“There’s potentially a huge market for it,” says Mr. Giesen, the Dutch consultant. He says that for paludiculture to gain widespread acceptance, more wetlands crops with proven markets must be demonstrated.
“You don’t want people too dependent on one or two products,” he says.
Five years ago, Mr. Giesen, a botanist by training, compiled a list of 1,500 plants with known uses that grow in Indonesia’s peatland forests. He winnowed this down to 80 plants that have or have had “major economic importance.” The short list includes the trees jelutong, a source of natural rubber; galam, which produces a medicinal oil in its leaves, flowers favored by honeybees, and sturdy construction timber; and tengkawang, which produces quantities of nuts containing cocoa-butter-like fat.
Any of these plants have potential to replace swaths of existing plantations of oil palm and acacia. But in most cases the existing market for their products is limited or nonexistent.
They’ll “need nurturing,” says Mr. Giesen.
For instance, food and cosmetic manufacturers already satisfied with cocoa butter would have to be induced to consider tengkawang nut butter. Natural chewing gum makers would have to be persuaded to replace Mexican chicle for jelutong's rubbery sap.
Moreover, Mr. Giesen’s plants haven’t undergone domestication that could increase their economic potential. Professor Joosten, who coined the term paludiculture in 1998, points out that the productivity of dryland crops such as corn has multiplied a thousandfold over the native species from which they emerged. Tractor combines, pesticides, storage containers, and shipping equipment have been engineered for decades or longer to lower the cost of bringing today’s top crops to market.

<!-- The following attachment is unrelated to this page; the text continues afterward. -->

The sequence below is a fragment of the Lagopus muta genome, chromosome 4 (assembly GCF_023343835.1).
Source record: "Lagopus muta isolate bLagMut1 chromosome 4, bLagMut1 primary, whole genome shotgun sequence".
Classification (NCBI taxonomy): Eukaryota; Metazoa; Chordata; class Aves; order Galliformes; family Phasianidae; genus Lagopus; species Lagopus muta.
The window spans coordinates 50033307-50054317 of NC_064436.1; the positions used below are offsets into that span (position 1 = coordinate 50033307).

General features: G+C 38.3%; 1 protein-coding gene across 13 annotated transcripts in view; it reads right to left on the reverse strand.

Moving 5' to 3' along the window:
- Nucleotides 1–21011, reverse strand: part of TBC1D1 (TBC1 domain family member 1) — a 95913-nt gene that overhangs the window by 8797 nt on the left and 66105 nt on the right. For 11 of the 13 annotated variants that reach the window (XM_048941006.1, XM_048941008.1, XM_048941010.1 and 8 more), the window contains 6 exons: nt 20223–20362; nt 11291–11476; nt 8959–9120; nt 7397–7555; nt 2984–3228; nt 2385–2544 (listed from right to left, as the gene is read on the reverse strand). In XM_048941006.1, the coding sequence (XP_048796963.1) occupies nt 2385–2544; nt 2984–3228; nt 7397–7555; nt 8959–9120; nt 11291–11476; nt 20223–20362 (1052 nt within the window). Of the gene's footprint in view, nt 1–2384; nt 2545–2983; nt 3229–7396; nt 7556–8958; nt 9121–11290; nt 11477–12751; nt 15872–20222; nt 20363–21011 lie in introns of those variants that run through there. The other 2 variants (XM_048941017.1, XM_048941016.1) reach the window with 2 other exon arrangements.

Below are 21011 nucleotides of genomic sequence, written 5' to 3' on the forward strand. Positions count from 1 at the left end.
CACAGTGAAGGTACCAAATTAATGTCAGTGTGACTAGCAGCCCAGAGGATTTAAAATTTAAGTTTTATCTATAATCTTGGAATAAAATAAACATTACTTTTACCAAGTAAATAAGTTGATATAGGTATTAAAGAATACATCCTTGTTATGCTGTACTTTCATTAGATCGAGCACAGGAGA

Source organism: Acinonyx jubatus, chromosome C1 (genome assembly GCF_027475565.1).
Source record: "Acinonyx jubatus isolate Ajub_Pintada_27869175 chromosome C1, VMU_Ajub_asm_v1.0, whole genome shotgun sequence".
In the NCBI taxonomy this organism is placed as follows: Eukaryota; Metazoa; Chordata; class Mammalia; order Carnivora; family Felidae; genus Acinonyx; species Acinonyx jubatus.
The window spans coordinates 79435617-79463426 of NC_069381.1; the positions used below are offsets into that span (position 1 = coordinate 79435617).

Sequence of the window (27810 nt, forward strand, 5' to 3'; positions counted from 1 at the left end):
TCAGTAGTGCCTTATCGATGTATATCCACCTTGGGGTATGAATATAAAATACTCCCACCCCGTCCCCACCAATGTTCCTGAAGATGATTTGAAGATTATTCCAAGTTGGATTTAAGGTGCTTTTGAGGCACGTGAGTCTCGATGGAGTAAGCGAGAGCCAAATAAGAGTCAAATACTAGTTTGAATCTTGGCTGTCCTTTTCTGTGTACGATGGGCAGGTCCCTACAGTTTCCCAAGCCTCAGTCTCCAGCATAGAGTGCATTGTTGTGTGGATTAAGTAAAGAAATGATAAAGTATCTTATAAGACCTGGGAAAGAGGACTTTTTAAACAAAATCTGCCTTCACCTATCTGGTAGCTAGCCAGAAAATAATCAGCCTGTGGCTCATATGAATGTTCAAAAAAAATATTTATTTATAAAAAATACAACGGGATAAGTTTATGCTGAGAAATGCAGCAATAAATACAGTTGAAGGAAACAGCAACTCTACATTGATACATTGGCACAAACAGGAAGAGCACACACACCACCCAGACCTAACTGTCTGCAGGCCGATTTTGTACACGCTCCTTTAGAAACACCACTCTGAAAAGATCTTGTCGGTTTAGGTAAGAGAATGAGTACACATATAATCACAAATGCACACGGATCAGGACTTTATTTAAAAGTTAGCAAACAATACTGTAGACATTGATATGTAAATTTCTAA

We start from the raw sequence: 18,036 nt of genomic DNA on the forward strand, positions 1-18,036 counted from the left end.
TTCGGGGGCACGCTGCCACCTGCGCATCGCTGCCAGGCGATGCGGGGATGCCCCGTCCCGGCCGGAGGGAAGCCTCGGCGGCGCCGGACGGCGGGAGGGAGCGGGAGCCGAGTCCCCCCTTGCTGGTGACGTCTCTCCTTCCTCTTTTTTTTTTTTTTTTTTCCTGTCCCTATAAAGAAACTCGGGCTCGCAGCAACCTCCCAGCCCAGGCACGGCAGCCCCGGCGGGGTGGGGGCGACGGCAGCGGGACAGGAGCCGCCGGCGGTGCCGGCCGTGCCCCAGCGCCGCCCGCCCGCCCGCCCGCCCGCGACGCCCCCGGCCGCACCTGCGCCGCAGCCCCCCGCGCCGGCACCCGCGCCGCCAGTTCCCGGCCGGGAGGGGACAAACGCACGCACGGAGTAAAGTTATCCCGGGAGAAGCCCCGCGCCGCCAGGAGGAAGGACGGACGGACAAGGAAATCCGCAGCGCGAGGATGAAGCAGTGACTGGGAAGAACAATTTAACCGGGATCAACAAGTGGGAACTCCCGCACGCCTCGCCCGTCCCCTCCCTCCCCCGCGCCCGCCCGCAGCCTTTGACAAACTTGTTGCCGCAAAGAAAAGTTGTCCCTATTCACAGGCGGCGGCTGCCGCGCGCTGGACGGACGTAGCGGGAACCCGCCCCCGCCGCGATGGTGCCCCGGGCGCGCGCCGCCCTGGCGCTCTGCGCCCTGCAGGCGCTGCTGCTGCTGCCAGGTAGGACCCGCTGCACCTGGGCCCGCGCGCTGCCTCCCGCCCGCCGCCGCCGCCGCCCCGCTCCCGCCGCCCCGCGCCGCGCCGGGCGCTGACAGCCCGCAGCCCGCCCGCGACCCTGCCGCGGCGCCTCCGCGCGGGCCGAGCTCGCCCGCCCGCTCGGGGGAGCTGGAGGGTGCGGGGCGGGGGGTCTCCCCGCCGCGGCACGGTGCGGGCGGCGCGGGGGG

“The entire value chain has been optimized,” he says. In contrast, “We’re in the early Neolithic of paludiculture.”
On the front lines of the battle to rewet Indonesia’s peatlands is Hesti Tata, a forester who promotes paludiculture for the Ministry of Environment and Forestry. Like Ray Kinsella, who turns a corn field into a baseball diamond in “Field of Dreams,” it’s her job to tell family farmers that the if they plant wetland trees such as jelutong, demand will come.
It’s not always an easy sell. Farmers are not used to working soggy fields, and they fear there will be no buyer when the saplings she offers them mature. Sometimes Ms. Tata worries that her advice might lead them astray. The government might have to ban dryland farming on peatlands for paludiculture to take off, she says. Otherwise, “there will be no significant increase in Indonesia.” With so much of Indonesia’s peat going up in smoke each year and adding to global warming, we might all be worse off for it.
Support for this reporting was made possible by the Rainforest Journalism Fund, in association with the Pulitzer Center.
Environment and Climate Change